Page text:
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Format: 04/16/2014
Format: 04/16/2014


Poughkeepsie Journal: Vassar Brothers robot simulator teaches birthing caregivers

Friday, May 7th, 2010

In a birthing suite at Vassar Brothers Medical Center, a pregnant robot is told to push.


A team of delivery nurses holds the computerized mannequin's ankles. The laboring robot moans from pain as her obstetrician delivers baby Noah.

This time the labor goes smoothly, but most often, the robot's birthing experiences include rare and serious complications.

She may hemorrhage or stop breathing.

Her baby may have the umbilical cord around his neck or the shoulders may get lodged in the birth canal.

These are some of the most frightening emergencies that occur in the delivery room.

With the implementation of labor simulator S575 Noelle, Vassar's labor and delivery caregivers are getting state-of-the-art training.

The goal is to reduce medical errors at the City of Poughkeepsie hospital without risk to patients, specifically maternal and infant mortality and morbidity.

"Our staff will be better prepared to handle these rare but life-threatening situations," Vassar CEO and President Daniel Aronzon said.

About 2,600 babies were born at Vassar Brothers in 2008, the most at any mid-Hudson hospital and more than Albany and Westchester medical centers, state Department of Health data show.

Noelle was created by Florida-based Gaumard Scientific Company as an innovative teaching simulator.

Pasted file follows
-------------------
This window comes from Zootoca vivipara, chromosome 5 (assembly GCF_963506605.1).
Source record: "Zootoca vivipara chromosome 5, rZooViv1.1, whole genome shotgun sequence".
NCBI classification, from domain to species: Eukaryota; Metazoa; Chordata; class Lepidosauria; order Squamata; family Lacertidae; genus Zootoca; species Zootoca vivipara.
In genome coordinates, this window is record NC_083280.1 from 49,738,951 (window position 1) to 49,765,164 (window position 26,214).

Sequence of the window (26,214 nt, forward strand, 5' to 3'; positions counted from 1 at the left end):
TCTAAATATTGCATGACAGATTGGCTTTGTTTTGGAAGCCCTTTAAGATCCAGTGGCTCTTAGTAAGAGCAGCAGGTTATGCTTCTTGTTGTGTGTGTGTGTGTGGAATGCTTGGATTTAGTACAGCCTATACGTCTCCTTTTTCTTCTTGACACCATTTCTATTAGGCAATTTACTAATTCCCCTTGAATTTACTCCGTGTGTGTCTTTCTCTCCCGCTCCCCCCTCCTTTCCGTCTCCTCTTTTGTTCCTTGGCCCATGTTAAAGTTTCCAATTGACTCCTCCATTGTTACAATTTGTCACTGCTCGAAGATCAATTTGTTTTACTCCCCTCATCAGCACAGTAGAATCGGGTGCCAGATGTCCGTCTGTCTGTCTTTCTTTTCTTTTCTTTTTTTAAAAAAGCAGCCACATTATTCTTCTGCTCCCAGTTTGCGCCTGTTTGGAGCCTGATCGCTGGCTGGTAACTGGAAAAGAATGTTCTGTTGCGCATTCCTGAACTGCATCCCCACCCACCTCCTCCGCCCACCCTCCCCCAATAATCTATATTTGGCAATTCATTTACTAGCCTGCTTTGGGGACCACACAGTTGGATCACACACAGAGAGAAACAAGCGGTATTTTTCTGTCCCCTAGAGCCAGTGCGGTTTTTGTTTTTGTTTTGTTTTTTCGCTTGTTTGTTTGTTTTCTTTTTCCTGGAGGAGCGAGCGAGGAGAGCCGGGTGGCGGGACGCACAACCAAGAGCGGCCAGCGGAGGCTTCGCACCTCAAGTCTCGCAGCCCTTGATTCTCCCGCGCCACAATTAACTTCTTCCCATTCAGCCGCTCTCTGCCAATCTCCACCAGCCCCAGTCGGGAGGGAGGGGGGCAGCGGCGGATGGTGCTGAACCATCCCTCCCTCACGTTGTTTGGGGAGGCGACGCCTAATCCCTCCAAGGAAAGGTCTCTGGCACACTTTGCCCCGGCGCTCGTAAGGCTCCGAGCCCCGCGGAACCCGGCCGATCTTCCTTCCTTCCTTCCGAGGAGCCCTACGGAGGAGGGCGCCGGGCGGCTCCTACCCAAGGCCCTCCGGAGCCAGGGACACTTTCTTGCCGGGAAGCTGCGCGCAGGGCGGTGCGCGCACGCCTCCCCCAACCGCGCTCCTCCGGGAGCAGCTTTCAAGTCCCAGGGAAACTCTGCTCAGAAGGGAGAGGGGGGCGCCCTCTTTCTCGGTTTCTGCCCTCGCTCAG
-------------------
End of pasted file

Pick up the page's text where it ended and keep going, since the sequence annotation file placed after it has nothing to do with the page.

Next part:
The wireless, tetherless version was purchased by Vassar for about $50,000 — the cost being the main reason why no other regional hospital has a Noelle, Journal research found.

The new childbirth training equipment has a pulse and a mock placenta. Her water breaks. She bleeds, dilates, convulses and announces, "I'm having a contraction," and "The baby is coming."

Noelle can talk due to a wireless microphone operated by a simulation facilitator.

The computerized babies mimic biological readings and symptoms. They can even turn blue from lack of oxygen and can give vital signs through fetal monitoring during delivery.

Vassar Brothers purchased three infants.

There is Patrick, the premature-baby simulator; Bailey, the baby used during deliveries; and Noah, the full-term simulator.
The goal for Vassar is to become a Regional Perinatal Center (Level IV), like Westchester or Albany medical centers.



Perinatal refers to the care of the fetus-baby and mother during pregnancy, labor and delivery, particularly when the mother or the baby or both are at a high risk for complications.

That regional state designation is the highest for maternity services and means the hospital can handle the most acutely sick or at-risk pregnant women and newborns, according to the state Department of Health.

Currently, Vassar Brothers is a Level III Perinatal Center — the highest-ranked center in Dutchess and Ulster counties.

The other hospitals with maternity care, Northern Dutchess in Rhinebeck and Kingston Hospital, are Level I Perinatal Centers.

St. Luke's Cornwall Hospital with a campus in Newburgh is a Level II.

Kingston and St. Luke's don't have a Noelle, hospital representatives said. Benedictine Hospital in Kingston and Saint Francis Hospital in the Town of Poughkeepsie do not have maternity departments.

Gaumard wouldn't release details on how many Noelle simulators it has sold or which centers carry its products, with the exception of listing nine premier medical sites. None of the nine is in the Northeast.

Noelle is only one of several recent enhancements Vassar has made to its maternity services.

Historic surgery
In April, Vassar's Level III Neonatal Intensive Care Unit celebrated a major success when its first premature baby underwent cardiac surgery to fix a heart defect.

The surgery, which dealt with patent ductus arteriosus, was the first of its kind performed on a premature infant in the mid-Hudson region.

The baby is doing well, hospital spokeswoman Theresa Mulkins said.

Another achievement was the appointment of Dr. Kimberly Heller as director of maternal -fetal medicine in 2008. Her expertise helps make the hospital eligible for the referral status, Mulkins said.